|Publication number||US6424838 B1|
|Application number||US 09/322,710|
|Publication date||Jul 23, 2002|
|Filing date||May 28, 1999|
|Priority date||Jun 2, 1998|
|Also published as||DE19824528C1, DE59914137D1, EP0965857A2, EP0965857A3, EP0965857B1|
|Publication number||09322710, 322710, US 6424838 B1, US 6424838B1, US-B1-6424838, US6424838 B1, US6424838B1|
|Inventors||Anatoli Stobbe, Holger Merk|
|Original Assignee||Anatoli Stobbe, Holger Merk|
|Export Citation||BiBTeX, EndNote, RefMan|
|Patent Citations (6), Referenced by (30), Classifications (20), Legal Events (5)|
|External Links: USPTO, USPTO Assignment, Espacenet|
1. Field of the Invention
The invention relates to the field of detecting one or several transponders in a predetermined detection region. Within the scope of this technical field the invention relates, in particular, to a process for detecting one or several transponders in a detection region structured into at least two cells, in which a transponder can be detected with reference to a particular cell, as well as a configuration for detecting one or several transponders in a predetermined detection region.
2. Description of the Prior Art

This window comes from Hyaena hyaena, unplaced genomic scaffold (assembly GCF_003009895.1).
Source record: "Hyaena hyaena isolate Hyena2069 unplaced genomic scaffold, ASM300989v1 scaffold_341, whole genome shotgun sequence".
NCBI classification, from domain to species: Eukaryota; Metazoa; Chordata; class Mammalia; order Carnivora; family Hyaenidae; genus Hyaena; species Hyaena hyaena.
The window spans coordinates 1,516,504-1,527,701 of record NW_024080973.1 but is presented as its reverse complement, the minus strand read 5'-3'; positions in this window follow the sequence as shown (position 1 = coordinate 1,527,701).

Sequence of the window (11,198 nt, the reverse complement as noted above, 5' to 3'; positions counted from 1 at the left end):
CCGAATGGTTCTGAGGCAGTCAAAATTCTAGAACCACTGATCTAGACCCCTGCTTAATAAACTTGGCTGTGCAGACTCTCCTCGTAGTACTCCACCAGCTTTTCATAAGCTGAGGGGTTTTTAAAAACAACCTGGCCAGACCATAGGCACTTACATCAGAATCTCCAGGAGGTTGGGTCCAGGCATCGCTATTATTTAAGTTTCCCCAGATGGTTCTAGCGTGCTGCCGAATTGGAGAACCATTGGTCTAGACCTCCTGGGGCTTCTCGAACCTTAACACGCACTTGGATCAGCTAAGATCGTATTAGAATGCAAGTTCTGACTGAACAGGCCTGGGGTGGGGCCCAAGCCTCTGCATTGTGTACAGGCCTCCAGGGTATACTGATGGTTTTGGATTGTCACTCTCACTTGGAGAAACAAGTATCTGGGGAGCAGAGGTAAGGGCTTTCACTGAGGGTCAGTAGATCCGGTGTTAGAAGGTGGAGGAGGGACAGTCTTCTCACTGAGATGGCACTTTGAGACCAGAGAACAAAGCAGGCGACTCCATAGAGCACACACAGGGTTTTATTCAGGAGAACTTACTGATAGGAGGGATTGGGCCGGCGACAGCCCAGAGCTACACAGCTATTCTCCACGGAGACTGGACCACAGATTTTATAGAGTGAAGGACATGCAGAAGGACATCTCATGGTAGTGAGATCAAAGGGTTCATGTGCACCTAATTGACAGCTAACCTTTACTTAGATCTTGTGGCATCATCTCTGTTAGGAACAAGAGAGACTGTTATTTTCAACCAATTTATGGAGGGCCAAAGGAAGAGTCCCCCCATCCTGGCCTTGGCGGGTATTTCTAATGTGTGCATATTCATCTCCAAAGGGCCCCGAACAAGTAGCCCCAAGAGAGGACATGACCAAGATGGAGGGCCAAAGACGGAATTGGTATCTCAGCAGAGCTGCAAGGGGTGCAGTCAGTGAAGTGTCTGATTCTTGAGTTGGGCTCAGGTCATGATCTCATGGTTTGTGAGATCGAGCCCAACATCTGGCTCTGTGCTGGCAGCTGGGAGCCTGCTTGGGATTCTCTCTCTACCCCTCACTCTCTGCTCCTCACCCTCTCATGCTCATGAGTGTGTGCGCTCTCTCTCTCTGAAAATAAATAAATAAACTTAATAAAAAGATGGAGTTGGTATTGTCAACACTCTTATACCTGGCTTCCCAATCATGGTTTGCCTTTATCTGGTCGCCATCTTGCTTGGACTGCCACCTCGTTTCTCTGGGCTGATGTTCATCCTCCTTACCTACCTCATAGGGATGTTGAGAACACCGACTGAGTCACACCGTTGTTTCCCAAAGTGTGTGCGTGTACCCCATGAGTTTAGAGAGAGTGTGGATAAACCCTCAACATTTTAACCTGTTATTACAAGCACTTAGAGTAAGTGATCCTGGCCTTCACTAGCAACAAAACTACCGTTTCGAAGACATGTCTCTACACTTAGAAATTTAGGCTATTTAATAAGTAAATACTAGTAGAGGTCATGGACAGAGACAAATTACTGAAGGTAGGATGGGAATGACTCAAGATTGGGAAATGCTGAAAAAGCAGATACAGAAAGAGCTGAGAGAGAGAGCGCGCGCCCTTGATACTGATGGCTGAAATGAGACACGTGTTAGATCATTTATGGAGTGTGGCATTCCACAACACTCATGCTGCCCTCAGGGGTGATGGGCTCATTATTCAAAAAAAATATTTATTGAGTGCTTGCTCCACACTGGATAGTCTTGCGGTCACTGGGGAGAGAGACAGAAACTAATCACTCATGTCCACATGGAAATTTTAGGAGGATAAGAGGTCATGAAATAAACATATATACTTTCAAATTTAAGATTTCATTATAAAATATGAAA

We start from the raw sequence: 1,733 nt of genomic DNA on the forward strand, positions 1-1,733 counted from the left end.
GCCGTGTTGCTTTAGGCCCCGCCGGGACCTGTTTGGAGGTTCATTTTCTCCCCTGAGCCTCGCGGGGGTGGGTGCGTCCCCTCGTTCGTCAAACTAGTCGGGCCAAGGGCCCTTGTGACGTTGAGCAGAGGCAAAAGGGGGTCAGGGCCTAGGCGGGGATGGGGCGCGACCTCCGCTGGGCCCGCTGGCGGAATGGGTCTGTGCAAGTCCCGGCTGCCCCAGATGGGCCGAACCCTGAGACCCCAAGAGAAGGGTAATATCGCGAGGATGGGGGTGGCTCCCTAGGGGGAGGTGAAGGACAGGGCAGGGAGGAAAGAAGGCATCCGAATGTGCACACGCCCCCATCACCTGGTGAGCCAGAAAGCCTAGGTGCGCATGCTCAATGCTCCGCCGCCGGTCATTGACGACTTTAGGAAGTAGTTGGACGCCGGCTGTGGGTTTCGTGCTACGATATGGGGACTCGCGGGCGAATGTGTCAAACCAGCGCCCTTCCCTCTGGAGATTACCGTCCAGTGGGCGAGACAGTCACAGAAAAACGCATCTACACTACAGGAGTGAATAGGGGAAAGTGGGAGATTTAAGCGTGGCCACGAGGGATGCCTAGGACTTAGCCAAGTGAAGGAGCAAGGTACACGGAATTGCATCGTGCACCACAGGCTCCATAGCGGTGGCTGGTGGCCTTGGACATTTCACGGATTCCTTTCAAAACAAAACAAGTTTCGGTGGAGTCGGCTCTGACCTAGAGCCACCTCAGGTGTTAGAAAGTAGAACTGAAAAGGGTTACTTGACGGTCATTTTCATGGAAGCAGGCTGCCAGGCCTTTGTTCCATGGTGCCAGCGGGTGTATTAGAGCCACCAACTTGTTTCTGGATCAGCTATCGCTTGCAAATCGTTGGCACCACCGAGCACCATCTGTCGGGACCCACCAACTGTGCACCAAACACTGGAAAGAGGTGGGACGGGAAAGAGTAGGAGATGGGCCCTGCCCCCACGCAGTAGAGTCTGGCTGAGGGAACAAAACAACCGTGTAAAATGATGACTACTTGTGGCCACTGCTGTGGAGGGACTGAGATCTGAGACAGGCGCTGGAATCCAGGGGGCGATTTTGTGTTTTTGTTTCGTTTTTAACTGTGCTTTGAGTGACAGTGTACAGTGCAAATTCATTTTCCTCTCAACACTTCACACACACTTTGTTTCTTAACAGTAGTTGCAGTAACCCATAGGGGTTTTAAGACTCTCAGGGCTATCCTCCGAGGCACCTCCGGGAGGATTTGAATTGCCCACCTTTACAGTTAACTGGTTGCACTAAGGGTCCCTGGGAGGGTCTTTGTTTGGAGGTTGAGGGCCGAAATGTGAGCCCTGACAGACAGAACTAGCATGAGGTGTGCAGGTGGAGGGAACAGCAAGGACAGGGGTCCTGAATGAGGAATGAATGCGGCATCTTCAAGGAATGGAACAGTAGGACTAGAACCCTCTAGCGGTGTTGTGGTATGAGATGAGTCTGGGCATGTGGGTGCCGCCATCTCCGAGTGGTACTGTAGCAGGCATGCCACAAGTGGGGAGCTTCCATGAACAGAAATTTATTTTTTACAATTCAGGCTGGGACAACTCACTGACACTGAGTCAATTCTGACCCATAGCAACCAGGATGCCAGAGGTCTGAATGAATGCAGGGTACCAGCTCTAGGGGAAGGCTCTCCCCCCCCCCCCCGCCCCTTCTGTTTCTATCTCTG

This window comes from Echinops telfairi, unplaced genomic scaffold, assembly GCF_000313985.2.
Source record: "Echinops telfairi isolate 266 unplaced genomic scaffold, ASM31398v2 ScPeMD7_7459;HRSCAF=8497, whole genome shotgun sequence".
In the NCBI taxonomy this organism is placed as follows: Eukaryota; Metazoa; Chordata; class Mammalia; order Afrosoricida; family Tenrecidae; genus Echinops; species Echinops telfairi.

A process for determining the position of a mobile telephone registered as a known telephone within a specific network and referred to as a transponder is used, for example, in the network operation of GSM mobile telephones. The transmitting range of the network provider—the detection region—is divided into discrete cells. With each cell is associated a transmitting/receiving unit (fixed station) via which the telephone operation is handled in this cell on a frequency specific to this cell. In this respect each cell differs with respect to frequency from the adjacent cells. When a mobile telephone is put into operation in such a cell, it is identified at the network end by transmission of its identity such that with the aid of this identification and knowing the fixed station which has received this identification, it is possible to determine in which cell of the detection region this mobile telephone is located. If the mobile radio subscriber crosses the boundary of such a cell with his transmission- or reception-ready mobile telephone and enters the next adjacent cell, his identification data are received by another fixed station such that it is possible to determine at the network end that this mobile telephone is now within this adjacent cell. However, due to a desired overlapping of the cells, a mobile telephone does not change its frequency at the cell boundary proper but rather only after it is, in fact, already within the adjacent cell. By a time-recursive comparison of the mobile telephone positions it is possible to trace the executed motions retroactively. For carrying out such a process it is therefore necessary that the mobile telephone can operate on all frequencies made available by the network provider. The equipment expenditures required are not inconsiderable.